If you haven't ready reviewed part one on hubs and repeaters we recommend that you take a look at it before continuing. By now you can see the limitations of a simple hub and when you read about Ethernet, you start to understand that there are even more limitations. The companies who manufacture hubs saw the big picture quickly and came out with something more efficient – bridges and then switches came along! Bridges are analyzed later...
on in this section.
As we mentioned earlier, hubs work at the first layer of the OSI model and simply receive and transmit information without examining any of it.
Switches (Layer 2 Switching) are a lot smarter than hubs and operate on the second layer of the OSI model. What this means is that a switch won't simply receive data and transmit it throughout every port, but it will read the data and find out the packet's destination by checking the MAC address. The destination MAC address is located at the beginning of the packet so once the switch reads it, it is forwarded to the appropriate port so no other node or computer connected to the switch will see the packet. Switches use Application Specific Integrated Circuits (ASIC's) to build and maintain filter tables.
Layer 2 switches are a lot faster than routers because they don't look at the Network Layer (that's Layer 3) header or if you like, information. Instead all they look at is the frame's hardware address (MAC address) to determine where the frame needs to be forwarded or if it needs to be dropped. If we had to point a few features of switches we would say:
- They provide hardware based bridging (MAC addresses)
- They work at wire speed, therefore have low latency
- They come in three different types: Store & Forward, Cut-Through and Fragment Free (analyzed later)
Below is a picture of two typical switches. Notice how they look similar to hubs, but they aren't. The difference is on the inside!
The three stages
All switches regardless of the brand and various enhancements have something in common -- it's the three stages (sometimes two stages) they go through when powered up and during operation. These are as follows:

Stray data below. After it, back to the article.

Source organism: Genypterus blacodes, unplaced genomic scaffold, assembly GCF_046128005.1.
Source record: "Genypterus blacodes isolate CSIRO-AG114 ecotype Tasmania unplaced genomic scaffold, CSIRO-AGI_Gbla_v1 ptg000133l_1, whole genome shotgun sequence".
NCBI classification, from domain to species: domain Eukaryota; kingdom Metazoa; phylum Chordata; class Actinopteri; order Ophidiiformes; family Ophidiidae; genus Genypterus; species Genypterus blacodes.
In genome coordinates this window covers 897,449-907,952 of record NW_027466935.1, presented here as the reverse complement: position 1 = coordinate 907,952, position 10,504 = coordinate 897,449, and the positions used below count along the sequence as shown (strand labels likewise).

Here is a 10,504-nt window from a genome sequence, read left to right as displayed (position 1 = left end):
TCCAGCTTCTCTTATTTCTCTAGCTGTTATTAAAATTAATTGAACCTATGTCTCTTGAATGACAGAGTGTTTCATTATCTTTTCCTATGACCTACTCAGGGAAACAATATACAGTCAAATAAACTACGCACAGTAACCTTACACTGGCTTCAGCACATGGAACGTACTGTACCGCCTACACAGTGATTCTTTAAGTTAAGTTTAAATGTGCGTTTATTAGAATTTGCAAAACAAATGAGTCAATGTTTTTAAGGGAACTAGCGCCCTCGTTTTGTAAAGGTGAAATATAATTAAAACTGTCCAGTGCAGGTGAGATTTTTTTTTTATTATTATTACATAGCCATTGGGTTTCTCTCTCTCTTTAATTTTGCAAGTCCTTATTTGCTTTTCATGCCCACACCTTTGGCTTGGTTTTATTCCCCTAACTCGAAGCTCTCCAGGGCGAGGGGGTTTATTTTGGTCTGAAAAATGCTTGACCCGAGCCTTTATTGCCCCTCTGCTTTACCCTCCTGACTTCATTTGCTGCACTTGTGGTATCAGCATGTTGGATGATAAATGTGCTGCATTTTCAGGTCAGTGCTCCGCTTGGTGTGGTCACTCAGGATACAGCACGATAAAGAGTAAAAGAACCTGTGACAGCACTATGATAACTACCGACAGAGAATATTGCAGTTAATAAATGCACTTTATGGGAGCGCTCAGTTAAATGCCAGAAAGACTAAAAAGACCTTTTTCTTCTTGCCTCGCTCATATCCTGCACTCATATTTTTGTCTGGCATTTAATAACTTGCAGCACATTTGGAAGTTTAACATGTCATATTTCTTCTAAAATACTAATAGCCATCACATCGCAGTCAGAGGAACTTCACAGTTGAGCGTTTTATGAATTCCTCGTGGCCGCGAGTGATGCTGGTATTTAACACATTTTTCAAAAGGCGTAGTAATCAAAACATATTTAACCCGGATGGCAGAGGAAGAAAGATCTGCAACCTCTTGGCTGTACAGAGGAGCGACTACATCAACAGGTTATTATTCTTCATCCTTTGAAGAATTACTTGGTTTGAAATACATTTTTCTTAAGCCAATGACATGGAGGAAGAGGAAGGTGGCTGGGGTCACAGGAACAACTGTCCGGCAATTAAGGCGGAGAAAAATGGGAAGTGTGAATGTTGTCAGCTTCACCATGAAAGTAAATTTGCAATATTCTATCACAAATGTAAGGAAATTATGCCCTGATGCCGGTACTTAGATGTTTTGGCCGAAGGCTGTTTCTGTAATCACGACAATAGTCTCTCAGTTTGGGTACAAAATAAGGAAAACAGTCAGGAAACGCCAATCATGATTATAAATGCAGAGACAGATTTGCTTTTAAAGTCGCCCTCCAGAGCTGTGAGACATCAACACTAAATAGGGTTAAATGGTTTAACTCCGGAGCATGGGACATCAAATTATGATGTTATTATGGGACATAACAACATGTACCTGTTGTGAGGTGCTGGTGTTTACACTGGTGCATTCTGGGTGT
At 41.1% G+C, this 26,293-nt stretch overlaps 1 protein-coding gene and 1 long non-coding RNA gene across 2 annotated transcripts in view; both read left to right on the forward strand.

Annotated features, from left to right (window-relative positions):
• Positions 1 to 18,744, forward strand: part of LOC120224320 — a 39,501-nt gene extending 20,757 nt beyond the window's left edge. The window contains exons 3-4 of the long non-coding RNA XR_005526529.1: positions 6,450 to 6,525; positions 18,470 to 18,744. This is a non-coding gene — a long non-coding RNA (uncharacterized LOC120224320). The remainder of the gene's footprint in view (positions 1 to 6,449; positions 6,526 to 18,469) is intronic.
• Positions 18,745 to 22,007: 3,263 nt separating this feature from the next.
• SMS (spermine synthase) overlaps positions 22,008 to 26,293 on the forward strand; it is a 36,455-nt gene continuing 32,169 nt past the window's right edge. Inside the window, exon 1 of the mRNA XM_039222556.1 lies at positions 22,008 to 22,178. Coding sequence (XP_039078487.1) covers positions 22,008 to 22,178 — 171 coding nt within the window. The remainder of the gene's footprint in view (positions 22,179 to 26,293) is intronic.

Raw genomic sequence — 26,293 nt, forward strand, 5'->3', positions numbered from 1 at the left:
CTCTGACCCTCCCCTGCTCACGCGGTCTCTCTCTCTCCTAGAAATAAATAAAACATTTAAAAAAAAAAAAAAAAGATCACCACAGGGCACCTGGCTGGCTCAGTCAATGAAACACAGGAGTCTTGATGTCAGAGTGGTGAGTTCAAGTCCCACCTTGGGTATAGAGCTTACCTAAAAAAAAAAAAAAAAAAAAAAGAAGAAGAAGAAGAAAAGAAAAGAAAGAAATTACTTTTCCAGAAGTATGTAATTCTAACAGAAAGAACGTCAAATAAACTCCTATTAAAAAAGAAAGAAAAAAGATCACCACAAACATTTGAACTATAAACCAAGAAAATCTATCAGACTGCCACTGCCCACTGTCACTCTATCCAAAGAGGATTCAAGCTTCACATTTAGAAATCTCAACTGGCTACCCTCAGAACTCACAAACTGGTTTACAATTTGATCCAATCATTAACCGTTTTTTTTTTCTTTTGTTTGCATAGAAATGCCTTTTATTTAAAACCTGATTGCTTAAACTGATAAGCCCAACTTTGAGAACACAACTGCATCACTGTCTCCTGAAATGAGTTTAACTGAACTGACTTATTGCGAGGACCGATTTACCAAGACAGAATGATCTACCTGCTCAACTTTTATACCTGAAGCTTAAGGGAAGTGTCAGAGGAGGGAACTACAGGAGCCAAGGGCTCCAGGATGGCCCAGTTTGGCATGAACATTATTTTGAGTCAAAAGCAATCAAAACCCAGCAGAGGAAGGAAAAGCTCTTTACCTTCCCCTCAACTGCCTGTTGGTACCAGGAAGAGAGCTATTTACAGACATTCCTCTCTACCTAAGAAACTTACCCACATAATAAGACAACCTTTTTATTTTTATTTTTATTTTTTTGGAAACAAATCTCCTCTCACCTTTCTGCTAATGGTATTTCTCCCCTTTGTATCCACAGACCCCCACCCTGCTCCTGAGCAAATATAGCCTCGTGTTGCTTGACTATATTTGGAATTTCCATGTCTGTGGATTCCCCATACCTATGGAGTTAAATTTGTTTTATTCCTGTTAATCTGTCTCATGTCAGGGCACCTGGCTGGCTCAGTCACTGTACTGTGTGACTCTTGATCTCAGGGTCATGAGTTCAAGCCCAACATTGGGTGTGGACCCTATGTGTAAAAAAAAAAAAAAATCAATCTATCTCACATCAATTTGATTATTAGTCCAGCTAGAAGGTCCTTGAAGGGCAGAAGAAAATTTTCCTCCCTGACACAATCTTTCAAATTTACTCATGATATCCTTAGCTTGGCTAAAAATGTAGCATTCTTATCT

- Address Learning
- Forward/Filter decisions
- Loop Avoidance (Optional)
Let's have a look at them to get a better understanding!
When a switch is powered on, the MAC filtering table is empty. When a device transmits and an interface receives a frame, the switch places the source address in the MAC filtering table remembering the interface the device on which it is located. The switch has no choice but to flood the network with this frame because it has no idea where the destination device is located.
If a device answers and sends a frame back, then the switch will take the source address from that frame and place the MAC address in the database, associating this address with the interface that received the frame.
Since the switch has two MAC addresses in the filtering table, the devices can make a point-to-point connection and the frames will only be forwarded between the two devices. This makes Layer 2 switches better than hubs. As we explained early on this page, in a hub network all frames are forwarded out to all ports every time. Most desktop switches these days can hold up to 8000 MAC addresses in their table, and once the table is filled, then starting with the very first MAC entry, the switch will start overwriting the entries. Even though the number of entries might sound big... it only takes a minute or two to fill it up, and if a workstation doesn't talk on the network for that amount of time, then chances are that its MAC address has been removed from the table and the switch will forward to all ports the packet which has as a destination this particular workstation.